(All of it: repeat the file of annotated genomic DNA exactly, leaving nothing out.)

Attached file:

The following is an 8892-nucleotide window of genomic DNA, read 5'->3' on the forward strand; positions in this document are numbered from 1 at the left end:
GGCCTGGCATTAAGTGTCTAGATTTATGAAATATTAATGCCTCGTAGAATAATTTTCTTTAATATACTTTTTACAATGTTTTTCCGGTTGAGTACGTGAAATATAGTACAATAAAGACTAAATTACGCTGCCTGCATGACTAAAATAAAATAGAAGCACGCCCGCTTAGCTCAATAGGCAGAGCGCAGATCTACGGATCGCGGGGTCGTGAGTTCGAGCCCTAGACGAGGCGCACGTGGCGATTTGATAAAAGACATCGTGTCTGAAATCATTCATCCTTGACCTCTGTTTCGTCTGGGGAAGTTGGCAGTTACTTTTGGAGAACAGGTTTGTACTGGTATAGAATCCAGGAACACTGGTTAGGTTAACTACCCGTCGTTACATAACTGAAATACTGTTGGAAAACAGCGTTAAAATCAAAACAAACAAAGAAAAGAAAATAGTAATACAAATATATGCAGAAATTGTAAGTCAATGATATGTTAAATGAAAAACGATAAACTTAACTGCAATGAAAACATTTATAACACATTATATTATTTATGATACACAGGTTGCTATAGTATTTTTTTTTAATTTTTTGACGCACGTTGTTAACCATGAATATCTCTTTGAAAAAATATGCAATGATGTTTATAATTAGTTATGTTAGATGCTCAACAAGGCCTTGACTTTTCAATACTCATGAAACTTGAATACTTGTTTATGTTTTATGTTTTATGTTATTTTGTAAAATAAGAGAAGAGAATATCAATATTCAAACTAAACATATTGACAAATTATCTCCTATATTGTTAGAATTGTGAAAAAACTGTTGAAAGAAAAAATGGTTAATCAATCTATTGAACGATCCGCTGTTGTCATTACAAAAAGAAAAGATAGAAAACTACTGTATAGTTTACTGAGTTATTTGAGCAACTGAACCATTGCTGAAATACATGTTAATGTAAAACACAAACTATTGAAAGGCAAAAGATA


The following is an 8892-nucleotide window of genomic DNA, read 5'->3' on the forward strand; positions in this document are numbered from 1 at the left end:
GGCCTGGCATTAAGTGTCTAGATTTATGAAATATTAATGCCTCGTAGAATAATTTTCTTTAATATACTTTTTACAATGTTTTTCCGGTTGAGTACGTGAAATATAGTACAATAAAGACTAAATTACGCTGCCTGCATGACTAAAATAAAATAGAAGCACGCCCGCTTAGCTCAATAGGCAGAGCGCAGATCTACGGATCGCGGGGTCGTGAGTTCGAGCCCTAGACGAGGCGCACGTGGCGATTTGATAAAAGACATCGTGTCTGAAATCATTCATCCTTGACCTCTGTTTCGTCTGGGGAAGTTGGCAGTTACTTTTGGAGAACAGGTTTGTACTGGTATAGAATCCAGGAACACTGGTTAGGTTAACTACCCGTCGTTACATAACTGAAATACTGTTGGAAAACAGCGTTAAAATCAAAACAAACAAAGAAAAGAAAATAGTAATACAAATATATGCAGAAATTGTAAGTCAATGATATGTTAAATGAAAAACGATAAACTTAACTGCAATGAAAACATTTATAACACATTATATTATTTATGATACACAGGTTGCTATAGTATTTTTTTTTAATTTTTTGACGCACGTTGTTAACCATGAATATCTCTTTGAAAAAATATGCAATGATGTTTATAATTAGTTATGTTAGATGCTCAACAAGGCCTTGACTTTTCAATACTCATGAAACTTGAATACTTGTTTATGTTTTATGTTTTATGTTATTTTGTAAAATAAGAGAAGAGAATATCAATATTCAAACTAAACATATTGACAAATTATCTCCTATATTGTTAGAATTGTGAAAAAACTGTTGAAAGAAAAAATGGTTAATCAATCTATTGAACGATCCGCTGTTGTCATTACAAAAAGAAAAGATAGAAAACTACTGTATAGTTTACTGAGTTATTTGAGCAACTGAACCATTGCTGAAATACATGTTAATGTAAAACACAAACTATTGAAAGGCAAAAGATA